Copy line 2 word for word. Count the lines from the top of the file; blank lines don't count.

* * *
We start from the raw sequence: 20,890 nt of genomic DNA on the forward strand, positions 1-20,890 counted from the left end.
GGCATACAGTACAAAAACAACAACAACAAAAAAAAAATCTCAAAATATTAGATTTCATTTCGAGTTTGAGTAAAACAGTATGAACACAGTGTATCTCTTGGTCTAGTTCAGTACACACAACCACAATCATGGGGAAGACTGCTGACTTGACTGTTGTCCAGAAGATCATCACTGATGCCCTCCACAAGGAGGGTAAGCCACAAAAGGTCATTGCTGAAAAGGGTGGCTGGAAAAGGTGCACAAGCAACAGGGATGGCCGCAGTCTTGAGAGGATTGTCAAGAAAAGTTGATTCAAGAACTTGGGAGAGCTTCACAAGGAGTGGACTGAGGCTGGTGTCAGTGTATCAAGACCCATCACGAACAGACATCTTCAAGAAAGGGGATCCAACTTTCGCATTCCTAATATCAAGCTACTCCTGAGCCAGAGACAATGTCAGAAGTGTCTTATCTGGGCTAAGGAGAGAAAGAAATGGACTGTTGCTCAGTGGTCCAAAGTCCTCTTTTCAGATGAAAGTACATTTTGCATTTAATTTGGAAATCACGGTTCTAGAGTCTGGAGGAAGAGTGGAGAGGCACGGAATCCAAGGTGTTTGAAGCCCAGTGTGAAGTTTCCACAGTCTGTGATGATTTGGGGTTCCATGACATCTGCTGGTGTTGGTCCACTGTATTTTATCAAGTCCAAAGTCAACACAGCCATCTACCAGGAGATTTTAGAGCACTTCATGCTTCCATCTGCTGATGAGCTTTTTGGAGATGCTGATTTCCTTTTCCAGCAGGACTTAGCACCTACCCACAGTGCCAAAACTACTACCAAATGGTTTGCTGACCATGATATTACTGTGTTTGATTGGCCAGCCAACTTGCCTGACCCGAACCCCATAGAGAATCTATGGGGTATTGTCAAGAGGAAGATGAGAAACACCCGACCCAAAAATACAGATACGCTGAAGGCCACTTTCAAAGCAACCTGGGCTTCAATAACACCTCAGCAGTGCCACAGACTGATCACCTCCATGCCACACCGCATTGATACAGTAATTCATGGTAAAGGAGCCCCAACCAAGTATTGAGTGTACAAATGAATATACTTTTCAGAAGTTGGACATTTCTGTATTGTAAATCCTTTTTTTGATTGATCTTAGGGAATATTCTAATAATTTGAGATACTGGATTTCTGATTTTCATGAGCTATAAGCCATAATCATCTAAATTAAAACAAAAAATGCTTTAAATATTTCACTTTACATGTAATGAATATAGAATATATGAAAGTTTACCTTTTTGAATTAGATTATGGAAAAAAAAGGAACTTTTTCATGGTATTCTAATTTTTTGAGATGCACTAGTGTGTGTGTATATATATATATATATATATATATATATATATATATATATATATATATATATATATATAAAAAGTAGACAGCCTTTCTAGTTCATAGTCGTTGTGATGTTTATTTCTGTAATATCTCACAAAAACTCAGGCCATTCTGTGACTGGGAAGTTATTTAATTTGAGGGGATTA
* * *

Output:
GGCATACAGTACAAAAACAACAACAACAAAAAAAAAATCTCAAAATATTAGATTTCATTTCGAGTTTGAGTAAAACAGTATGAACACAGTGTATCTCTTGGTCTAGTTCAGTACACACAACCACAATCATGGGGAAGACTGCTGACTTGACTGTTGTCCAGAAGATCATCACTGATGCCCTCCACAAGGAGGGTAAGCCACAAAAGGTCATTGCTGAAAAGGGTGGCTGGAAAAGGTGCACAAGCAACAGGGATGGCCGCAGTCTTGAGAGGATTGTCAAGAAAAGTTGATTCAAGAACTTGGGAGAGCTTCACAAGGAGTGGACTGAGGCTGGTGTCAGTGTATCAAGACCCATCACGAACAGACATCTTCAAGAAAGGGGATCCAACTTTCGCATTCCTAATATCAAGCTACTCCTGAGCCAGAGACAATGTCAGAAGTGTCTTATCTGGGCTAAGGAGAGAAAGAAATGGACTGTTGCTCAGTGGTCCAAAGTCCTCTTTTCAGATGAAAGTACATTTTGCATTTAATTTGGAAATCACGGTTCTAGAGTCTGGAGGAAGAGTGGAGAGGCACGGAATCCAAGGTGTTTGAAGCCCAGTGTGAAGTTTCCACAGTCTGTGATGATTTGGGGTTCCATGACATCTGCTGGTGTTGGTCCACTGTATTTTATCAAGTCCAAAGTCAACACAGCCATCTACCAGGAGATTTTAGAGCACTTCATGCTTCCATCTGCTGATGAGCTTTTTGGAGATGCTGATTTCCTTTTCCAGCAGGACTTAGCACCTACCCACAGTGCCAAAACTACTACCAAATGGTTTGCTGACCATGATATTACTGTGTTTGATTGGCCAGCCAACTTGCCTGACCCGAACCCCATAGAGAATCTATGGGGTATTGTCAAGAGGAAGATGAGAAACACCCGACCCAAAAATACAGATACGCTGAAGGCCACTTTCAAAGCAACCTGGGCTTCAATAACACCTCAGCAGTGCCACAGACTGATCACCTCCATGCCACACCGCATTGATACAGTAATTCATGGTAAAGGAGCCCCAACCAAGTATTGAGTGTACAAATGAATATACTTTTCAGAAGTTGGACATTTCTGTATTGTAAATCCTTTTTTTGATTGATCTTAGGGAATATTCTAATAATTTGAGATACTGGATTTCTGATTTTCATGAGCTATAAGCCATAATCATCTAAATTAAAACAAAAAATGCTTTAAATATTTCACTTTACATGTAATGAATATAGAATATATGAAAGTTTACCTTTTTGAATTAGATTATGGAAAAAAAAGGAACTTTTTCATGGTATTCTAATTTTTTGAGATGCACTAGTGTGTGTGTATATATATATATATATATATATATATATATATATATATATATATATATATATATATATAAAAAGTAGACAGCCTTTCTAGTTCATAGTCGTTGTGATGTTTATTTCTGTAATATCTCACAAAAACTCAGGCCATTCTGTGACTGGGAAGTTATTTAATTTGAGGGGATTA